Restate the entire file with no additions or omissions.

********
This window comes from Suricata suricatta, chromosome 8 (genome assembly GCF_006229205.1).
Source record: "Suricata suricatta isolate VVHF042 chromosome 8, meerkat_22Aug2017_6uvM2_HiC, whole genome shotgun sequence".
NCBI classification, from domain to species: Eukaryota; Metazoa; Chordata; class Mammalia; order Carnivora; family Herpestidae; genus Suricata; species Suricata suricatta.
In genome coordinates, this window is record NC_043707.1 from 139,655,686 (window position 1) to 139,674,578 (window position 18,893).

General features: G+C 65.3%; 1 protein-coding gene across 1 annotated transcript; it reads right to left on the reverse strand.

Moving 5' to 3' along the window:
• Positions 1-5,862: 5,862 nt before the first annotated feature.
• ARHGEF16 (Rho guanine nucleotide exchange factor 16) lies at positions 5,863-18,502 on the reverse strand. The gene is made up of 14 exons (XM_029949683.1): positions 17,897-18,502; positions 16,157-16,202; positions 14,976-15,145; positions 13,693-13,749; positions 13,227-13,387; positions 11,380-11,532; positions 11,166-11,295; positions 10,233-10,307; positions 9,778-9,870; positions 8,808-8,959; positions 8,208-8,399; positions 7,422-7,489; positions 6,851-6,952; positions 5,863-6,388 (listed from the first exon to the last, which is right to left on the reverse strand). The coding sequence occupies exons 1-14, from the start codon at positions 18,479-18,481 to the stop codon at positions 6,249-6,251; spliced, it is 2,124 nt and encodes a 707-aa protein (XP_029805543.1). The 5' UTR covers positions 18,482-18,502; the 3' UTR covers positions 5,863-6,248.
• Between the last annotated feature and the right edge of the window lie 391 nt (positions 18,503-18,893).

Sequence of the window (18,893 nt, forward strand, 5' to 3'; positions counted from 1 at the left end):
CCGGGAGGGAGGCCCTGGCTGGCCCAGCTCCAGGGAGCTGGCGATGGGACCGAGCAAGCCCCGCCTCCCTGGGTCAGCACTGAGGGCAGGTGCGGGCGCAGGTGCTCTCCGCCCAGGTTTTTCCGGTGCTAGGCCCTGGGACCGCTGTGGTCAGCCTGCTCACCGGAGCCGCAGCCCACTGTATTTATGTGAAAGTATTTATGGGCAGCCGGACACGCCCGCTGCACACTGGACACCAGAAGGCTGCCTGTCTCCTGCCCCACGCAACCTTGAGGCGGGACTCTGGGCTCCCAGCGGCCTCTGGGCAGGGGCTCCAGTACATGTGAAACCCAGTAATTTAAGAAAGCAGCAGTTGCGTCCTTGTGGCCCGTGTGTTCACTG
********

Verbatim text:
This window comes from Suricata suricatta, chromosome 8 (genome assembly GCF_006229205.1).
Source record: "Suricata suricatta isolate VVHF042 chromosome 8, meerkat_22Aug2017_6uvM2_HiC, whole genome shotgun sequence".
NCBI classification, from domain to species: Eukaryota; Metazoa; Chordata; class Mammalia; order Carnivora; family Herpestidae; genus Suricata; species Suricata suricatta.
In genome coordinates, this window is record NC_043707.1 from 139,655,686 (window position 1) to 139,674,578 (window position 18,893).

General features: G+C 65.3%; 1 protein-coding gene across 1 annotated transcript; it reads right to left on the reverse strand.

Moving 5' to 3' along the window:
• Positions 1-5,862: 5,862 nt before the first annotated feature.
• ARHGEF16 (Rho guanine nucleotide exchange factor 16) lies at positions 5,863-18,502 on the reverse strand. The gene is made up of 14 exons (XM_029949683.1): positions 17,897-18,502; positions 16,157-16,202; positions 14,976-15,145; positions 13,693-13,749; positions 13,227-13,387; positions 11,380-11,532; positions 11,166-11,295; positions 10,233-10,307; positions 9,778-9,870; positions 8,808-8,959; positions 8,208-8,399; positions 7,422-7,489; positions 6,851-6,952; positions 5,863-6,388 (listed from the first exon to the last, which is right to left on the reverse strand). The coding sequence occupies exons 1-14, from the start codon at positions 18,479-18,481 to the stop codon at positions 6,249-6,251; spliced, it is 2,124 nt and encodes a 707-aa protein (XP_029805543.1). The 5' UTR covers positions 18,482-18,502; the 3' UTR covers positions 5,863-6,248.
• Between the last annotated feature and the right edge of the window lie 391 nt (positions 18,503-18,893).

Sequence of the window (18,893 nt, forward strand, 5' to 3'; positions counted from 1 at the left end):
CCGGGAGGGAGGCCCTGGCTGGCCCAGCTCCAGGGAGCTGGCGATGGGACCGAGCAAGCCCCGCCTCCCTGGGTCAGCACTGAGGGCAGGTGCGGGCGCAGGTGCTCTCCGCCCAGGTTTTTCCGGTGCTAGGCCCTGGGACCGCTGTGGTCAGCCTGCTCACCGGAGCCGCAGCCCACTGTATTTATGTGAAAGTATTTATGGGCAGCCGGACACGCCCGCTGCACACTGGACACCAGAAGGCTGCCTGTCTCCTGCCCCACGCAACCTTGAGGCGGGACTCTGGGCTCCCAGCGGCCTCTGGGCAGGGGCTCCAGTACATGTGAAACCCAGTAATTTAAGAAAGCAGCAGTTGCGTCCTTGTGGCCCGTGTGTTCACTG